jump to navigation

Why Color Is More Than “Yet Another Photo-Sharing App” March 28, 2011

Posted by David Card in Uncategorized.
Tags: , , , , , , , , , , , , , , , , ,
add a comment

Much of last week’s buzz surrounding the launch of Color was justifiably skeptical. The startup, after all, raised $41 million to enter a crowded space without a business model or customers, and many wonder whether the world really needs another mobile photo-sharing app. But two components of Color’s vision — implicit networks (connections created without user effort) and place/time tagging — extend far beyond photo-sharing, and make the company worth watching as a potential indicator of social media and data-mining trends.

The Color app for iPhones and Android lets users share photos in real time with other nearby photo-snappers. The sharing network is determined by proximity rather than by a user explicitly specifying who his friends are. Users are anonymous and all content is public.

Early reviews are pretty negative. Om writes that Color is attracting more attention from pundits than users because the app may not deliver obvious fun or utility. Matthew Ingram wonders if the big funding bet is on Color’s all-star team — which includes Bill Nguyen (Lala), Peter Pham (BillShrink) and former LinkedIn chief scientist DJ Patil — rather than its product or ideas.

But some of those ideas matter.

Implicit Networks

Angel investor and Hunch co-founder Chris Dixon says he’s intrigued by Color because it is pushing the envelope on implicit social graphs. Color’s implicit networks aren’t specified by users, but rather are based on underlying contexts like geography or shared interests. I’ve written before about context-based social networks, and how Facebook Groups is struggling to deliver them. Peter Yared, a VP at WebTrends, writes that Facebook is also experimenting with implicit neworks of friends.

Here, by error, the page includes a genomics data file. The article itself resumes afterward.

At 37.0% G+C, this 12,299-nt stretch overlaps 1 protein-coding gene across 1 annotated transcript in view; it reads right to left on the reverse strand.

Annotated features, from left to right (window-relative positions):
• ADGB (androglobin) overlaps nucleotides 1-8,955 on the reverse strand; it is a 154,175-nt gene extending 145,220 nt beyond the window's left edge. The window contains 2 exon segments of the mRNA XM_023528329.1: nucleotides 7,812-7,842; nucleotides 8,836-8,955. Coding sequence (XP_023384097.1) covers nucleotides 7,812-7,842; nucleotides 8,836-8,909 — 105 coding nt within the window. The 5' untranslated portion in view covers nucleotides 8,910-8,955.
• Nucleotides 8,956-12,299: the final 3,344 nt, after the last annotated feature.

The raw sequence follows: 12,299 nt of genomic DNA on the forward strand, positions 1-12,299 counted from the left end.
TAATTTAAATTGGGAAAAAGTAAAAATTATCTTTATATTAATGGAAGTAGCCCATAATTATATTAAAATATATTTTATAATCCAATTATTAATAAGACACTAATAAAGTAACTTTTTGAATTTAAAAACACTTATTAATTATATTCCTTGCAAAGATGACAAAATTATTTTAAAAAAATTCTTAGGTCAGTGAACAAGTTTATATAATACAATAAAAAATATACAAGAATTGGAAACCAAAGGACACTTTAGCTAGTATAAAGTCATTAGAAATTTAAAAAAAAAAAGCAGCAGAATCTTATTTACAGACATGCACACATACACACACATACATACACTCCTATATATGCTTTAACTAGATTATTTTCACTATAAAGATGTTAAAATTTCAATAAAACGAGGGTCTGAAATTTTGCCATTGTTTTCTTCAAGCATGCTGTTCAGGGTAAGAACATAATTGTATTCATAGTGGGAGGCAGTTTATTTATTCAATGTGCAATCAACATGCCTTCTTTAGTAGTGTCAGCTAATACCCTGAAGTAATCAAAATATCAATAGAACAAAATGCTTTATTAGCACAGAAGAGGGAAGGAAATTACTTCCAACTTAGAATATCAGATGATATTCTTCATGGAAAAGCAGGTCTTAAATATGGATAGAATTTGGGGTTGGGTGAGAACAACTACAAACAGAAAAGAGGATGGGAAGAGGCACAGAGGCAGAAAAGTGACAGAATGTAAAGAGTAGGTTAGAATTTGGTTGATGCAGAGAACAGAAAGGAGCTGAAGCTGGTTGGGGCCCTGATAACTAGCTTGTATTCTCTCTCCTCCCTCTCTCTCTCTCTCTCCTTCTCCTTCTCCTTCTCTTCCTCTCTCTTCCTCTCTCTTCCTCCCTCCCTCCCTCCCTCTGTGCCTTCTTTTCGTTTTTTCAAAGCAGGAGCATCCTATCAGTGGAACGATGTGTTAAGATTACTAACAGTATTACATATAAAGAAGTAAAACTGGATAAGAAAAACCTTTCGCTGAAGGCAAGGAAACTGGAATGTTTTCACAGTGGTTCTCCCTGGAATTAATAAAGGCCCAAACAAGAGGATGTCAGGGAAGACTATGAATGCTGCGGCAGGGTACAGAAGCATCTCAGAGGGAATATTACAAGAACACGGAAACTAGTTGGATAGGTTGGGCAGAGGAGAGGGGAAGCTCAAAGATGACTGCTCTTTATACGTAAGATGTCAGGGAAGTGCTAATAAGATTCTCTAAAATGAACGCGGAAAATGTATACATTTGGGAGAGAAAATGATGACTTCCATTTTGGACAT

If Color builds on its implict network concept it could deliver instant groups of friends for different occasions or interests, and expose recommendations based on common tastes. Marketers could target advertising or offers within a Color network to real-time groups around an event or location, or aimed by shared interests.

Place and Time Data

Search pundit John Battelle goes a little overboard on how Color could push augmented reality. But he’s right about the importance of geo-tagged data. In a presentation last week at GigaOM’s Structure Big Data 2011 conference, IBM Distinguished Engineer Jeff Jonas showed how adding place and time to data objects can power big data analysis, predicting a person’s likelihood of being at a give location with astounding accuracy, and assisting in identity management. Again, if Color is a leader in gathering this data, it could build out a powerful — yet still privacy-protected — targeted advertising network.

Business Model to Come?

Color chief Nguyen says the company is really about data-mining rather than photo-sharing. He says combining place and time data with implicit networks can help services or marketers parse the difference between entertainment and work activities. That information will affect the elasticity of Color’s networks — how broadly it expands or contracts its sharing range — and power its algorithms for ranking photos and, presumably, other content or advertising elements.

Nguyen also talks about a future news API that could spawn a curated news app for journalists. He describes a pretty dumb restaurant service that would help waitstaff know customers’ first names and interests. Before he sold Lala to Apple, reportedly for $85 million, Nguyen took the service through at least three different business models. Lala started as a CD trading service, morphed to a digital music locker, and then offered Web songs with perpetual streaming rights for ten cents each. With its talent and cash hoard, there’s no doubt Color will evolve as well.

Question of the week

Is Color more than just another photo-sharing app?
Advertisements

Is Quora Worth the Hype? January 17, 2011

Posted by David Card in Uncategorized.
Tags: , , , , , , ,
2 comments